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Warm temperatures lead to early onset of incubation, shorter incubation periods and greater hatching asynchrony in tree swallows
 

Summary: Warm temperatures lead to early onset of incubation, shorter
incubation periods and greater hatching asynchrony in tree swallows
Tachycineta bicolor at the extremes of their range
Daniel R. Ardia, Caren B. Cooper and Andre┤ A. Dhondt
Ardia, D. R., Cooper, C. B. and Dhondt, A. A. 2006. Warm temperatures lead to early
onset of incubation, shorter incubation periods and greater hatching asynchrony in tree
swallows Tachycineta bicolor at the extremes of their range. ┴/ J. Avian Biol. 37: 137┴/
142.
The onset of incubation varies in birds, with many species beginning incubation prior
to clutch completion. Here we examine whether early onset is more likely to occur
during high temperatures, a critical prediction of the egg-viability hypothesis, which
suggest that birds begin incubation prior to clutch completion in order to maintain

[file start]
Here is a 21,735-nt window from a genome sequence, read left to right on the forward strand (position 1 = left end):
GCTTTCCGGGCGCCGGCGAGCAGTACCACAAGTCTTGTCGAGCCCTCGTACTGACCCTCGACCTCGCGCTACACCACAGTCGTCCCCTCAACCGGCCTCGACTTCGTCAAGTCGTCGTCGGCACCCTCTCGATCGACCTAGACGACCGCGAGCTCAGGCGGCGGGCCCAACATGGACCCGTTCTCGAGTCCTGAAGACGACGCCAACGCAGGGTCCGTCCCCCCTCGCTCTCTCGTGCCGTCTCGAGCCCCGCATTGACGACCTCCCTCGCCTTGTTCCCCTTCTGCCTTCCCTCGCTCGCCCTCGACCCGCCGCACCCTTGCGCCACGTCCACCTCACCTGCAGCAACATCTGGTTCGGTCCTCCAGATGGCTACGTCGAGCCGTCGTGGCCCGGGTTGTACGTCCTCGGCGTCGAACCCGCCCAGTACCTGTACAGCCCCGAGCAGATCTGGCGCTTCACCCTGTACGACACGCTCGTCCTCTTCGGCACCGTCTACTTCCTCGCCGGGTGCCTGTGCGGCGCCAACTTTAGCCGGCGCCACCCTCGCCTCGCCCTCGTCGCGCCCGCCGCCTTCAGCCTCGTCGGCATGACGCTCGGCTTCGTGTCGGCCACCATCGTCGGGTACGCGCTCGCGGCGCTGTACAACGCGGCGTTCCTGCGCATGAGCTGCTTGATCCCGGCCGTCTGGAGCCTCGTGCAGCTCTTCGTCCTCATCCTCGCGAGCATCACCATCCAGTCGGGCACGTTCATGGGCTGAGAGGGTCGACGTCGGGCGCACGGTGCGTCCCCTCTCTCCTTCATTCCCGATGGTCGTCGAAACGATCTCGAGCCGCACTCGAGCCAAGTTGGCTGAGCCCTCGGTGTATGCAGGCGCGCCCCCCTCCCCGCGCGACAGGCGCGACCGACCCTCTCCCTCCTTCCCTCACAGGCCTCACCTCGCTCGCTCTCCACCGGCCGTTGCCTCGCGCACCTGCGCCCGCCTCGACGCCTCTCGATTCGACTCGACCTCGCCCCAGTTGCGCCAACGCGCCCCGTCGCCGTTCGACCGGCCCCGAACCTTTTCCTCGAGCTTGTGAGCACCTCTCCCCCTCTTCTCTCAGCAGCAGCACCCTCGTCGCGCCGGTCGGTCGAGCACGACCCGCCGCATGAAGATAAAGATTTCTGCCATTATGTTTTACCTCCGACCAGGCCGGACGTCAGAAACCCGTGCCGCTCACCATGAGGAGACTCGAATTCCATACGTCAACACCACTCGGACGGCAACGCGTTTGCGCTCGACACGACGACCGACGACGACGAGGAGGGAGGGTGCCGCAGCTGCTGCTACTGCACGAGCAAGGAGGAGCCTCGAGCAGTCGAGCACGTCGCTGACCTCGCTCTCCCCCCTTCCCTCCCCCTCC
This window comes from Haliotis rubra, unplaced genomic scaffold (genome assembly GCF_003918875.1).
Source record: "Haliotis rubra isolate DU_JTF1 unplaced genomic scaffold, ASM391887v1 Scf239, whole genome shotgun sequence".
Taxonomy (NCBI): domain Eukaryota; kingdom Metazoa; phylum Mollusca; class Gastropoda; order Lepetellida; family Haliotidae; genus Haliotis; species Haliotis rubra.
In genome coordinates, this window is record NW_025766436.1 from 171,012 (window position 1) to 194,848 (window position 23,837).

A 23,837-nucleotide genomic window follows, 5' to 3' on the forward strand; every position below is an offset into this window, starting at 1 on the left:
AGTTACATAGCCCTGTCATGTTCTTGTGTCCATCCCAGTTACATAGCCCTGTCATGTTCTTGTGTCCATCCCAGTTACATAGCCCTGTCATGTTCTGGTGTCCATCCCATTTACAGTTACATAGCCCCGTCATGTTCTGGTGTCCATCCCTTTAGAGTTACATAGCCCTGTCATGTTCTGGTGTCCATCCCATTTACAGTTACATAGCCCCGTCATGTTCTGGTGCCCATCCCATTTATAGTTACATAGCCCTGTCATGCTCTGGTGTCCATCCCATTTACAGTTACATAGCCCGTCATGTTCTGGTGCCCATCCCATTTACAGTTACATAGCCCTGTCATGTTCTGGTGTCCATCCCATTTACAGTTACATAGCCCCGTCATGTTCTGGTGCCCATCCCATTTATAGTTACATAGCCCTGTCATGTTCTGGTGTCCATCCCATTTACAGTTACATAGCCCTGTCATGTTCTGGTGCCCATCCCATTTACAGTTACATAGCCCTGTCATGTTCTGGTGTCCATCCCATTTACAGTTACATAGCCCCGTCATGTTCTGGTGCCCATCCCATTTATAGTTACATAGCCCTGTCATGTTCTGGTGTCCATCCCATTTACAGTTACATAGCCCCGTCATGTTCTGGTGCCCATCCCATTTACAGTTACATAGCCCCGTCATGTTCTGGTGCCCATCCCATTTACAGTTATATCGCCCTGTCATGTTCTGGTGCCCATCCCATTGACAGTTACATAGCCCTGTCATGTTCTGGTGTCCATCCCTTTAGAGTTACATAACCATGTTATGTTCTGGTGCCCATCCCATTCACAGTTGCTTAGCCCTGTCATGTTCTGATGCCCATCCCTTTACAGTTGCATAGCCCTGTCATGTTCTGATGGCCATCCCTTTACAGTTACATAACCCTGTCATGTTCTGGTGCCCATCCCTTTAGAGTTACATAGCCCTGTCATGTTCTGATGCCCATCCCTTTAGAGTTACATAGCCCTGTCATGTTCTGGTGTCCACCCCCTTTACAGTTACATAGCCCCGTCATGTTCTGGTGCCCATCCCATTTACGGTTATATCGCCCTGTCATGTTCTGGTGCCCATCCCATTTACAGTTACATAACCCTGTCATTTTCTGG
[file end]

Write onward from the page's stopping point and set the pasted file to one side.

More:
egg-viability. We examined onset of incubation in tree swallows Tachycineta bicolor at
two locations at the extremes of their breeding range, Alaska and Tennessee.
A majority of individuals (68%) began incubation prior to clutch completion. While
females in Tennessee were more likely to begin incubation early, there was no difference
between sites when differences in temperatures inside nestboxes were controlled in
analyses. Rather, early onset of incubation was predicted by the proportion of daily
temperatures above physiological zero during laying, a critical prediction of the egg
viability hypothesis. Both warm weather and early onset led to shorter incubation

  

Source: Ardia, Dan - Department of Biology, Franklin and Marshall College

 

Collections: Biology and Medicine